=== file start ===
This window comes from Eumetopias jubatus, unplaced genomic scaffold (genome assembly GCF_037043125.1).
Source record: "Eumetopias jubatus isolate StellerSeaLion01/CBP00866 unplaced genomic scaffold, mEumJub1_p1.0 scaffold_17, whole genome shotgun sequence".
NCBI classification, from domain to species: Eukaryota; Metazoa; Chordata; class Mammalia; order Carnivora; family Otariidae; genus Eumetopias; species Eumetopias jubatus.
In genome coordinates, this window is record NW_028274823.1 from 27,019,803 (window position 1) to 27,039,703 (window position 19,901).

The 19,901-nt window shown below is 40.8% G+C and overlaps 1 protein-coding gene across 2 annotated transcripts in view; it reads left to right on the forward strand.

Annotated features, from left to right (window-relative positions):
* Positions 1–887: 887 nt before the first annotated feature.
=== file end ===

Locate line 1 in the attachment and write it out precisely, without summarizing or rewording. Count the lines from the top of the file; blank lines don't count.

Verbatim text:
This window comes from Eumetopias jubatus, unplaced genomic scaffold (genome assembly GCF_037043125.1).